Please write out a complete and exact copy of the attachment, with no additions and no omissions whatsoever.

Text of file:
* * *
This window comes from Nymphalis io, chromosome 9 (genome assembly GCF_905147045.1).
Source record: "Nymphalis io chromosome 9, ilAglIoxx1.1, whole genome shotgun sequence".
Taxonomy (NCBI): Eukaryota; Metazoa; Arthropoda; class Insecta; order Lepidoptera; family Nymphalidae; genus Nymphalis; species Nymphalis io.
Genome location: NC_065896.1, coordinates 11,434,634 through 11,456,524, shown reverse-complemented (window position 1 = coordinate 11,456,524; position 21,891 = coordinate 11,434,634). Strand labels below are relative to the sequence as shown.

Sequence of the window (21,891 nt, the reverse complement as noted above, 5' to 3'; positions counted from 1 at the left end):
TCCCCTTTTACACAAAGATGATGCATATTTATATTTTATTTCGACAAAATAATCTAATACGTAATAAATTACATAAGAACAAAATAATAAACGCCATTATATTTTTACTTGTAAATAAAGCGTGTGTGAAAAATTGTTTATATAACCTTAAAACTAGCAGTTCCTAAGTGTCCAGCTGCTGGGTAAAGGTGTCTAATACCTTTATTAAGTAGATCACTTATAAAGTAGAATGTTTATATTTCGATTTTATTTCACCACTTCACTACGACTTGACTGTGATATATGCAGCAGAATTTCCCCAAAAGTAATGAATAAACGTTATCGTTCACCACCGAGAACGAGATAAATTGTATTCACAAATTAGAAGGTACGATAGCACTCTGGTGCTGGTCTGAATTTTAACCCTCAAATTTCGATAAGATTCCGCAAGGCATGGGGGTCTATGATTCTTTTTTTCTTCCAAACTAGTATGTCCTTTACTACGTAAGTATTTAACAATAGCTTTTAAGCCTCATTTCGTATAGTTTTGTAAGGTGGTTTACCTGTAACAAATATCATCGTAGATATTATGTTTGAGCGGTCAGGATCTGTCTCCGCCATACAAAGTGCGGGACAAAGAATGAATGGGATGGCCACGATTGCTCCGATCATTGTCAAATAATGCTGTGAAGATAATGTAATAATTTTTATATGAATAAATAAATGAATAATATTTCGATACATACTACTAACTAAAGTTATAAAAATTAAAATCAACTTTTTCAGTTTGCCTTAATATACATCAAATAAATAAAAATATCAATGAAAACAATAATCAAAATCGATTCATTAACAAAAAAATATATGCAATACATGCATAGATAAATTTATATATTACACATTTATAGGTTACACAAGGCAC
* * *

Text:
This window comes from Nymphalis io, chromosome 9 (genome assembly GCF_905147045.1).
Source record: "Nymphalis io chromosome 9, ilAglIoxx1.1, whole genome shotgun sequence".
Taxonomy (NCBI): Eukaryota; Metazoa; Arthropoda; class Insecta; order Lepidoptera; family Nymphalidae; genus Nymphalis; species Nymphalis io.
Genome location: NC_065896.1, coordinates 11,434,634 through 11,456,524, shown reverse-complemented (window position 1 = coordinate 11,456,524; position 21,891 = coordinate 11,434,634). Strand labels below are relative to the sequence as shown.

Sequence of the window (21,891 nt, the reverse complement as noted above, 5' to 3'; positions counted from 1 at the left end):
TCCCCTTTTACACAAAGATGATGCATATTTATATTTTATTTCGACAAAATAATCTAATACGTAATAAATTACATAAGAACAAAATAATAAACGCCATTATATTTTTACTTGTAAATAAAGCGTGTGTGAAAAATTGTTTATATAACCTTAAAACTAGCAGTTCCTAAGTGTCCAGCTGCTGGGTAAAGGTGTCTAATACCTTTATTAAGTAGATCACTTATAAAGTAGAATGTTTATATTTCGATTTTATTTCACCACTTCACTACGACTTGACTGTGATATATGCAGCAGAATTTCCCCAAAAGTAATGAATAAACGTTATCGTTCACCACCGAGAACGAGATAAATTGTATTCACAAATTAGAAGGTACGATAGCACTCTGGTGCTGGTCTGAATTTTAACCCTCAAATTTCGATAAGATTCCGCAAGGCATGGGGGTCTATGATTCTTTTTTTCTTCCAAACTAGTATGTCCTTTACTACGTAAGTATTTAACAATAGCTTTTAAGCCTCATTTCGTATAGTTTTGTAAGGTGGTTTACCTGTAACAAATATCATCGTAGATATTATGTTTGAGCGGTCAGGATCTGTCTCCGCCATACAAAGTGCGGGACAAAGAATGAATGGGATGGCCACGATTGCTCCGATCATTGTCAAATAATGCTGTGAAGATAATGTAATAATTTTTATATGAATAAATAAATGAATAATATTTCGATACATACTACTAACTAAAGTTATAAAAATTAAAATCAACTTTTTCAGTTTGCCTTAATATACATCAAATAAATAAAAATATCAATGAAAACAATAATCAAAATCGATTCATTAACAAAAAAATATATGCAATACATGCATAGATAAATTTATATATTACACATTTATAGGTTACACAAGGCAC